The Millennium Technology Prize is Finland’s tribute to innovations that promote the well-being of mankind and society. Technology Academy Finland (TAF) is the home of the Prize and the President of the Republic of Finland is the patron of it. The global one-million-euro prize was first awarded in 2004. The Prize indicates the crucial role technology and science play in solving the great challenges of the world. Adequate food, energy and materials, a clean environment, and combatting serious diseases are all issues we must not take for granted.

Cambridge University chemists Shankar Balasubramanian and David Klenerman have been announced as the winners of the 2020 Millennium Technology Prize, one of the world’s most prestigious science and technology prizes, awarded by Technology Academy Finland (TAF). The announcement of the 2020 award was delayed due to the COVID-19 pandemic. President of the Republic of Finland Sauli Niinistö presented the award in a virtual ceremony on 18 May 2021.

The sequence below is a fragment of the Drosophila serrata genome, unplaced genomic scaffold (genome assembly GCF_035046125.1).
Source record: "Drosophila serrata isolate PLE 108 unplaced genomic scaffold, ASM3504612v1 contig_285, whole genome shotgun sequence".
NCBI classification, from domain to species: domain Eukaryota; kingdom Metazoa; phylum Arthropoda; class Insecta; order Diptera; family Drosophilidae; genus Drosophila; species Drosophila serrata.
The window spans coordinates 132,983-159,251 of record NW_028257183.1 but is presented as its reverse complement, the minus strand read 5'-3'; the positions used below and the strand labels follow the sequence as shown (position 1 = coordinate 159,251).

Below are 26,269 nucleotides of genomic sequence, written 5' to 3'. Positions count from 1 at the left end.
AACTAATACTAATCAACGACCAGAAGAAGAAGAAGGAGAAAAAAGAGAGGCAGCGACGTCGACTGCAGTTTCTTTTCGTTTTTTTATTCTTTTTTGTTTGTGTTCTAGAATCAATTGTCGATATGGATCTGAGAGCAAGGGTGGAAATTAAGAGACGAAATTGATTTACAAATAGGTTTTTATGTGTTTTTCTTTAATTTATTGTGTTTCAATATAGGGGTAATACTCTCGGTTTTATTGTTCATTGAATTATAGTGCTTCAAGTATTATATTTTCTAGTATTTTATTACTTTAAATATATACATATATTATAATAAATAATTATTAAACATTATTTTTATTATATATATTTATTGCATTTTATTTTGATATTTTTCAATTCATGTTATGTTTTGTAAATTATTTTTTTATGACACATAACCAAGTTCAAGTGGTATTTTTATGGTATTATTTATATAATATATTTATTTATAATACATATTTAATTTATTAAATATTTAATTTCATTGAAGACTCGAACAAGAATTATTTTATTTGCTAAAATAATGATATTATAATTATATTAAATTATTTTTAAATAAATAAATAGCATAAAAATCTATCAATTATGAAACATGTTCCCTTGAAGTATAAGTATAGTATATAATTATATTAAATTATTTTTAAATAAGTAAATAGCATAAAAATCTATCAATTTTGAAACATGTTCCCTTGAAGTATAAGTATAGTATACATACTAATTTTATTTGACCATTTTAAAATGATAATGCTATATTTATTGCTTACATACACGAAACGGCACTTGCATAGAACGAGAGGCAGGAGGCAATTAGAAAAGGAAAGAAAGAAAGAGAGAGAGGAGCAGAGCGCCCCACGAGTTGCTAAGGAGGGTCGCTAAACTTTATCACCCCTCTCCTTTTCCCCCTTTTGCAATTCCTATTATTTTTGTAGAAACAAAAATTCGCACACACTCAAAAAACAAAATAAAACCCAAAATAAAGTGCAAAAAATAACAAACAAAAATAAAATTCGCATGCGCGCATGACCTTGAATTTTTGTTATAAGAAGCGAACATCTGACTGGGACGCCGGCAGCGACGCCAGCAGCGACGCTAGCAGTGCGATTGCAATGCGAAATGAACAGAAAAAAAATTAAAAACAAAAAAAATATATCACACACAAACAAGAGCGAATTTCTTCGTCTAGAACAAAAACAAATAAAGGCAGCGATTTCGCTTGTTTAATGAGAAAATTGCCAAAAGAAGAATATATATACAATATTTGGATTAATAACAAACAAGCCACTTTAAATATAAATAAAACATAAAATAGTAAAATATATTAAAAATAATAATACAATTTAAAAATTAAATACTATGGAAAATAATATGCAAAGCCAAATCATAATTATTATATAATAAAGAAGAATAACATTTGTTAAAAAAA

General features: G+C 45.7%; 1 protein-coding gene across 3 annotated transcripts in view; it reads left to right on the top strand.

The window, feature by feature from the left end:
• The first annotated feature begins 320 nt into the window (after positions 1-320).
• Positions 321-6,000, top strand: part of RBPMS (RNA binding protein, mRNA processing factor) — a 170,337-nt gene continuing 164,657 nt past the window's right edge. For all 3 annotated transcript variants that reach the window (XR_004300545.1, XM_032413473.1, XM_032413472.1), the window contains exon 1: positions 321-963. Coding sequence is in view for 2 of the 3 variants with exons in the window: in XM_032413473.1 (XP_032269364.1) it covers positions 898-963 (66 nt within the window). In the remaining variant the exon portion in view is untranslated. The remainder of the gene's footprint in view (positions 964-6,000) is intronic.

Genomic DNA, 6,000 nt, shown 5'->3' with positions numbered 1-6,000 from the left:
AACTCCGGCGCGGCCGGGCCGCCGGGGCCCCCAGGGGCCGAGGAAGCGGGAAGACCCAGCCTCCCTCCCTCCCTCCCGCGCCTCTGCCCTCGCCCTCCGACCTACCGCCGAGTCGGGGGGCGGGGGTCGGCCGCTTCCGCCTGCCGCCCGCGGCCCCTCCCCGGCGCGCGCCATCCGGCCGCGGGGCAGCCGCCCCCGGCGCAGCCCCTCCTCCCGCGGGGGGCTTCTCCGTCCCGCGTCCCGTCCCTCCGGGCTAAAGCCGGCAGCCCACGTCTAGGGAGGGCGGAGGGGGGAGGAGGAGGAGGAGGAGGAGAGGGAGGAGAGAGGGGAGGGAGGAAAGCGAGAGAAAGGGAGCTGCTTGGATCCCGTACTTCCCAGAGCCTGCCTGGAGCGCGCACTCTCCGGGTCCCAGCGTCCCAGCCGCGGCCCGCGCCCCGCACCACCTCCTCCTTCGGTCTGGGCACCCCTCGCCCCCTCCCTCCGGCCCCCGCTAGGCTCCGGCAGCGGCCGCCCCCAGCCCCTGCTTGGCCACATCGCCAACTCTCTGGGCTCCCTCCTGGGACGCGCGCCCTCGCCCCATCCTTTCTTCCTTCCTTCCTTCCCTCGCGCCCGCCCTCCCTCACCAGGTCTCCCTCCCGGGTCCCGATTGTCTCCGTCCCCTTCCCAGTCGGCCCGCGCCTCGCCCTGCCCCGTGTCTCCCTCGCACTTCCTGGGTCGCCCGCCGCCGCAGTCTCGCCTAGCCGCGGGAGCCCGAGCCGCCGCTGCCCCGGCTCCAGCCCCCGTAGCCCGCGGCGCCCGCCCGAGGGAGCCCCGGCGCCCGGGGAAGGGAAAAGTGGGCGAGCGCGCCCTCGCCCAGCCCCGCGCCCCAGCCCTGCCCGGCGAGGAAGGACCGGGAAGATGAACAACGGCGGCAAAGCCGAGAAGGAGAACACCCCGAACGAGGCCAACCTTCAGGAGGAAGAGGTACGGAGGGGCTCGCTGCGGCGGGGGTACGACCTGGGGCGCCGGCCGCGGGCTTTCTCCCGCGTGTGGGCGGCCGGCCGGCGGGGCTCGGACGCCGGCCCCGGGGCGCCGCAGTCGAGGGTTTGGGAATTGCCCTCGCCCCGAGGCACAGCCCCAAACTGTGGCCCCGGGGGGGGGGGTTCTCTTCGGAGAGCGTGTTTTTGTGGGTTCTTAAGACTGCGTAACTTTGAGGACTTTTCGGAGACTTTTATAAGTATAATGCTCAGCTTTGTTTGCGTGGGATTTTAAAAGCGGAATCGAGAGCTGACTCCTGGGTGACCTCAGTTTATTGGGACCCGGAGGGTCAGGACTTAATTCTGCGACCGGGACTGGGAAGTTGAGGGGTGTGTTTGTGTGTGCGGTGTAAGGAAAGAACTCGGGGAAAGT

Professors Balasubramanian and Klenermanco invented the Solexa-Illumina Next Generation DNA Sequencing (NGS) technology that has enhanced our basic understanding of life, converting biosciences into “big science” by enabling fast, accurate, low-cost and large-scale genome sequencing – the process of determining the complete DNA sequence of an organism’s make-up. In 2000, sequencing of one human genome took over 10 years and cost more than a billion dollars. Today, the human genome can be sequenced in one day at a cost of $1,000 and more than a million human genomes are sequenced at scale each year, thanks to the technology co-invented by Professors Balasubramanian and Klenerman. This means we can understand diseases, such as COVID-19 or cancer much better and much more quickly.

Read more about the awarded technology from the Millennium Technology Prize web pages. Or watch this YouTube video to better understand how our genes control or influence more or less all aspects of our life and health.